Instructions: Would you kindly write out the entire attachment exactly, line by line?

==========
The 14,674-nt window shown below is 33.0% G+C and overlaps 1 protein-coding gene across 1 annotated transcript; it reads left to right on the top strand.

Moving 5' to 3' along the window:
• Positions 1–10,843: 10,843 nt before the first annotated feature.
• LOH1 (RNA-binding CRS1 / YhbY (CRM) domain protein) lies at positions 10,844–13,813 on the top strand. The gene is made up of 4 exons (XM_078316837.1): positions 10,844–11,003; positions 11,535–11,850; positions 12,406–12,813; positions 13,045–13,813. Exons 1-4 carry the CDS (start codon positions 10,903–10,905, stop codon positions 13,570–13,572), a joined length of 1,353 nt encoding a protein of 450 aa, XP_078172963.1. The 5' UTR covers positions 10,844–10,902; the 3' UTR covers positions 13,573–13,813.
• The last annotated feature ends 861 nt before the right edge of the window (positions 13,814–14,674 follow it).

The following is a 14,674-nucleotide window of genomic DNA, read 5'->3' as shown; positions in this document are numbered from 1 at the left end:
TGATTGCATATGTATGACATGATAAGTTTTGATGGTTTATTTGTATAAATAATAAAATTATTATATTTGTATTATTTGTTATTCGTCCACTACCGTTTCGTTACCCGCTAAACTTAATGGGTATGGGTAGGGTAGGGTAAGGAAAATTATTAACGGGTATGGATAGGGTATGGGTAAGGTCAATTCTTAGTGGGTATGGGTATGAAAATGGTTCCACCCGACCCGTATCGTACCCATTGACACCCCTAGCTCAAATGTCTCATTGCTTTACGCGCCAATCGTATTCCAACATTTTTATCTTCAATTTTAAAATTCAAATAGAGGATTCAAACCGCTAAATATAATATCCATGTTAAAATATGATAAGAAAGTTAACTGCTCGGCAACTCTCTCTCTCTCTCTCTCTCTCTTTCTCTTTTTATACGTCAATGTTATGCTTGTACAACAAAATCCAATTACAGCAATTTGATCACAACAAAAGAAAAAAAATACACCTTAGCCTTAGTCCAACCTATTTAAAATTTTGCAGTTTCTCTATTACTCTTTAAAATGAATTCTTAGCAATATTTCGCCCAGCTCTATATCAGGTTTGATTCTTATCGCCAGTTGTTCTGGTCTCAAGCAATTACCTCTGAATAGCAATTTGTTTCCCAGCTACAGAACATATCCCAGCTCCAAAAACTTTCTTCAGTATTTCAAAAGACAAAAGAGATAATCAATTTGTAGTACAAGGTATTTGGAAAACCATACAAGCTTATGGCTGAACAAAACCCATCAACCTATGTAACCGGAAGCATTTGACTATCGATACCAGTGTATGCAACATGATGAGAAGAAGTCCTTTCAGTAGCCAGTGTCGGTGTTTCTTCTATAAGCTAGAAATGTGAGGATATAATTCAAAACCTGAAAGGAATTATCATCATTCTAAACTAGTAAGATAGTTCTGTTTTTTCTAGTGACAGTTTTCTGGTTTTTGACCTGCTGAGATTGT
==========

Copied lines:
The 14,674-nt window shown below is 33.0% G+C and overlaps 1 protein-coding gene across 1 annotated transcript; it reads left to right on the top strand.

Moving 5' to 3' along the window:
• Positions 1–10,843: 10,843 nt before the first annotated feature.
• LOH1 (RNA-binding CRS1 / YhbY (CRM) domain protein) lies at positions 10,844–13,813 on the top strand. The gene is made up of 4 exons (XM_078316837.1): positions 10,844–11,003; positions 11,535–11,850; positions 12,406–12,813; positions 13,045–13,813. Exons 1-4 carry the CDS (start codon positions 10,903–10,905, stop codon positions 13,570–13,572), a joined length of 1,353 nt encoding a protein of 450 aa, XP_078172963.1. The 5' UTR covers positions 10,844–10,902; the 3' UTR covers positions 13,573–13,813.
• The last annotated feature ends 861 nt before the right edge of the window (positions 13,814–14,674 follow it).

The following is a 14,674-nucleotide window of genomic DNA, read 5'->3' as shown; positions in this document are numbered from 1 at the left end:
TGATTGCATATGTATGACATGATAAGTTTTGATGGTTTATTTGTATAAATAATAAAATTATTATATTTGTATTATTTGTTATTCGTCCACTACCGTTTCGTTACCCGCTAAACTTAATGGGTATGGGTAGGGTAGGGTAAGGAAAATTATTAACGGGTATGGATAGGGTATGGGTAAGGTCAATTCTTAGTGGGTATGGGTATGAAAATGGTTCCACCCGACCCGTATCGTACCCATTGACACCCCTAGCTCAAATGTCTCATTGCTTTACGCGCCAATCGTATTCCAACATTTTTATCTTCAATTTTAAAATTCAAATAGAGGATTCAAACCGCTAAATATAATATCCATGTTAAAATATGATAAGAAAGTTAACTGCTCGGCAACTCTCTCTCTCTCTCTCTCTCTCTTTCTCTTTTTATACGTCAATGTTATGCTTGTACAACAAAATCCAATTACAGCAATTTGATCACAACAAAAGAAAAAAAATACACCTTAGCCTTAGTCCAACCTATTTAAAATTTTGCAGTTTCTCTATTACTCTTTAAAATGAATTCTTAGCAATATTTCGCCCAGCTCTATATCAGGTTTGATTCTTATCGCCAGTTGTTCTGGTCTCAAGCAATTACCTCTGAATAGCAATTTGTTTCCCAGCTACAGAACATATCCCAGCTCCAAAAACTTTCTTCAGTATTTCAAAAGACAAAAGAGATAATCAATTTGTAGTACAAGGTATTTGGAAAACCATACAAGCTTATGGCTGAACAAAACCCATCAACCTATGTAACCGGAAGCATTTGACTATCGATACCAGTGTATGCAACATGATGAGAAGAAGTCCTTTCAGTAGCCAGTGTCGGTGTTTCTTCTATAAGCTAGAAATGTGAGGATATAATTCAAAACCTGAAAGGAATTATCATCATTCTAAACTAGTAAGATAGTTCTGTTTTTTCTAGTGACAGTTTTCTGGTTTTTGACCTGCTGAGATTGT